The gap between Kendall and Emma yo-yo’ed during their 30 laps off the front. Sometimes we could see them on the finishing straight. Other times several laps would go by without a glimpse of them. As the laps ticked down, it eventually became clear that they would stay away. Instead of worrying about bridge attempts, we began to switch gears and focus on the field sprint for third. We remained attentive to late race attacks because we didn’t want to let anyone sneak away and snag the final podium spot.
Jennifer Wheeler went to front with three laps left and drove the pace. I took over with two laps to go. At one to go, I kicked things up and went as hard as I could all the way until the fourth turn.
Pre-race we had talked about the importance of coming out of the penultimate corner as second wheel in order to win the sprint. I pulled off the front when I realized that Leah Kirchmann (Optum Health p/b Kelly Benefit Strategies), not Jo, had managed to find my wheel. The last thing I wanted to do was lead out Leah. I sat up in the corner, effectively allowing Jo to be second wheel and to force Leah into the wind. It was a good strategy in theory but didn’t work out quit as expected.
Jo came around Leah at some point, and it was a drag race to the finish. Up ahead, Emma had managed to drop Kendall during the final two laps, and she soloed to victory. Kendall easily held on for second place. Leah won the bunch sprint for third. Behind Leah, Team TIBCO took fourth, fifth and sixth.
Having drilled it during the last two laps and going absolutely full gas for the final 700 meters I spent on the front during the final lap, I was done. My teammates were clear across the line by the time I soft pedaled to the finish.
Would a win have been nice? Of course. Am I happy with how the team rode? Absolutely. I’m also pretty proud of my own personal performance, and it was been FAR too long since I have been able to say that.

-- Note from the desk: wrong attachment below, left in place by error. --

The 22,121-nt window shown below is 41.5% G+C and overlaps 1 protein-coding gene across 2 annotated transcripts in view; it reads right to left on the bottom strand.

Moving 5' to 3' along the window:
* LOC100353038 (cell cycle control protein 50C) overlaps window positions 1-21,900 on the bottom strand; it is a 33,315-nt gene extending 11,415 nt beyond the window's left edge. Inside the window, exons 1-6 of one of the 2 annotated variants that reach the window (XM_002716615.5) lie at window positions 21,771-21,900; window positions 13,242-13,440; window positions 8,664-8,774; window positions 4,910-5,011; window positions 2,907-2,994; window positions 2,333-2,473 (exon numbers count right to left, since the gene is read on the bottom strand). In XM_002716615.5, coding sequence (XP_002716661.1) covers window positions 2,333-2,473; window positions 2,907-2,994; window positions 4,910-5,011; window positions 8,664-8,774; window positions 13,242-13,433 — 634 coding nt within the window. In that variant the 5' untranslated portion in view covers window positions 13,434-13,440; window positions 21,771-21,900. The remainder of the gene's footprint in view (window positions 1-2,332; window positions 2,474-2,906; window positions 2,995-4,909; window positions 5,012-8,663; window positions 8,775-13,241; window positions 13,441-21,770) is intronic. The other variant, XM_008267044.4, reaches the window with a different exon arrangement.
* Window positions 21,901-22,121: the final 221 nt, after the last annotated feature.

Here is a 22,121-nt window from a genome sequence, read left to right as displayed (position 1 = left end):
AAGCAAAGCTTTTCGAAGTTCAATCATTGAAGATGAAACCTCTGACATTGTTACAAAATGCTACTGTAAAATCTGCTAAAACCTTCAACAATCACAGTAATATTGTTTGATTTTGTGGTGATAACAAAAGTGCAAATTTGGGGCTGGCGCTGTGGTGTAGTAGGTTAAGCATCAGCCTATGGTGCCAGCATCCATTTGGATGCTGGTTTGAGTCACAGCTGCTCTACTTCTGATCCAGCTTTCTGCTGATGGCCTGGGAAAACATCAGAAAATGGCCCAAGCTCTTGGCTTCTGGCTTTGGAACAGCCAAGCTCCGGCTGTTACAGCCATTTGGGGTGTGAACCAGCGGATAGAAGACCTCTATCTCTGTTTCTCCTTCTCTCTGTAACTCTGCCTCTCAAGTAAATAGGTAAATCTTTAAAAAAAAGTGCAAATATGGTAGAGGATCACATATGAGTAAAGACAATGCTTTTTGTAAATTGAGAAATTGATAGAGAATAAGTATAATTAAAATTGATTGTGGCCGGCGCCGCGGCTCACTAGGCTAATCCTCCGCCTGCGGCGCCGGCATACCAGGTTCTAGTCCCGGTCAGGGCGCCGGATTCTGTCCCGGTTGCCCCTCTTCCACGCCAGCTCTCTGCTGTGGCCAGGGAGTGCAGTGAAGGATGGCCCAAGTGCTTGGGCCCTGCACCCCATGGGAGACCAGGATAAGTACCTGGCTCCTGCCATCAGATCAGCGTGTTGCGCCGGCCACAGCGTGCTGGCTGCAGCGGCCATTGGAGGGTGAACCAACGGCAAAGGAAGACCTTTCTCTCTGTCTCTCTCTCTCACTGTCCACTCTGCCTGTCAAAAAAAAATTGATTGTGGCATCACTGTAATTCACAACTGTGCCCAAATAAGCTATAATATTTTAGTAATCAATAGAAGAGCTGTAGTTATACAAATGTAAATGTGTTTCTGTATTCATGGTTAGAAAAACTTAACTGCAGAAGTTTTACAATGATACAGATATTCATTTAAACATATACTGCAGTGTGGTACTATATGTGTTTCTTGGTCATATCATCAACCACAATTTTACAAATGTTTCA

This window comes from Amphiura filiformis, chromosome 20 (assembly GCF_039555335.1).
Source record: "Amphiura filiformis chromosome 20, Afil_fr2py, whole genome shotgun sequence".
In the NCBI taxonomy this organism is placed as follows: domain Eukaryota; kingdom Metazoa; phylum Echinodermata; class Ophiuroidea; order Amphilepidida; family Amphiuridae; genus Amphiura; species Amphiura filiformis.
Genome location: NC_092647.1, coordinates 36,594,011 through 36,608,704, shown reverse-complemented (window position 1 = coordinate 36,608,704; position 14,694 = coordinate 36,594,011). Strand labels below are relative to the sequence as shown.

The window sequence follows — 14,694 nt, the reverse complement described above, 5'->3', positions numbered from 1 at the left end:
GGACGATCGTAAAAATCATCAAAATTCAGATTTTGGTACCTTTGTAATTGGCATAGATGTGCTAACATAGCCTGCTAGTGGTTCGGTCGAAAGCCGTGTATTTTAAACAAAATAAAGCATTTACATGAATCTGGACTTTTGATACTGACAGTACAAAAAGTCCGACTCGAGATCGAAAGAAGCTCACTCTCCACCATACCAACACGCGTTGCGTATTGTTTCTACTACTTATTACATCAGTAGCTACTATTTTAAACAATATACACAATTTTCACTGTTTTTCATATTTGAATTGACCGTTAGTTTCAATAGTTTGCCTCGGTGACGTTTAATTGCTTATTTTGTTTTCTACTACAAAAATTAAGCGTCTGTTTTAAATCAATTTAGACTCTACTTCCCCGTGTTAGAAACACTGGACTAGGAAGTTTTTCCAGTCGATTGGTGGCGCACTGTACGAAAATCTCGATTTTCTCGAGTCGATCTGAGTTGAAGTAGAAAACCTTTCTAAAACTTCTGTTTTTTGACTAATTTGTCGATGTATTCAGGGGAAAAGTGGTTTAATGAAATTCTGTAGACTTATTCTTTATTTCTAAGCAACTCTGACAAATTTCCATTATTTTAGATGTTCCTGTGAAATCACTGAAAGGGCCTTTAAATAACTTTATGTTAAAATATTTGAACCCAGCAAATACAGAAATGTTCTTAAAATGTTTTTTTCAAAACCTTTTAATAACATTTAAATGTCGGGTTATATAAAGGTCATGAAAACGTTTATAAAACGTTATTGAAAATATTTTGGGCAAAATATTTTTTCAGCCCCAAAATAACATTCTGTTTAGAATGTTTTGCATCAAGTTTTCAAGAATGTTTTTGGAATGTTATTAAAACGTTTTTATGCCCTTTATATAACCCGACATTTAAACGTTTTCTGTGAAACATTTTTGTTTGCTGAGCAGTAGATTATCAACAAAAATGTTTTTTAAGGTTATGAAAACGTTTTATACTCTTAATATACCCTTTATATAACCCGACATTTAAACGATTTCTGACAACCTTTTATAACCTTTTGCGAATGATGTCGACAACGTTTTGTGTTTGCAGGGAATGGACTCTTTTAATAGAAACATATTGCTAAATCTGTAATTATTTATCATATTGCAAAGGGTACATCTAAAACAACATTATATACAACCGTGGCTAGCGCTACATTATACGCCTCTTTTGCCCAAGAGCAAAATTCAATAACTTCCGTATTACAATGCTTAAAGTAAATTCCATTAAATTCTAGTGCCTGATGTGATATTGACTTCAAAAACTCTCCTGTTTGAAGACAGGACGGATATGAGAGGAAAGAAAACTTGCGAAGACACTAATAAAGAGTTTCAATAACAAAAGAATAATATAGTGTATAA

It’s good to be back in the pack and surrounded by teammates. I put pressure on myself to contribute in the way that I expect that I can, but it’s totally different than the kind of pressure I feel when I mountain bike. I continue to maintain that I’m racing mountain bikes for fun (and it IS fun). I’m not expected to have any sort of stellar result, but because it’s an individual pursuit, I’m racing for myself. There’s not much to else I can use to determine how I feel about a race beyond my result – not much else that’s tangible, anyway. It’s very different from all the various ways I can contribute and feel good about my performance than racing on the road with my team.
Today I’m happy with my race. I’m happy because my legs felt good and my nervousness was unwarranted. I’m happy because I contributed more than I expected, and I’m proud of the way the team rode. We did everything right today. When it comes down to a sprint, you can’t do much if someone simply has better legs at the end. Emma is a strong rider, and she knew Kendall would likely beat her in a sprint. She did what she needed to do to get rid of Kendall before the finish. Leah is a smart, savvy sprinter. She’s tough to beat in a head-to-head sprint. Today we didn’t get her. We’re looking forward at having another crack at it tomorrow at Crystal City.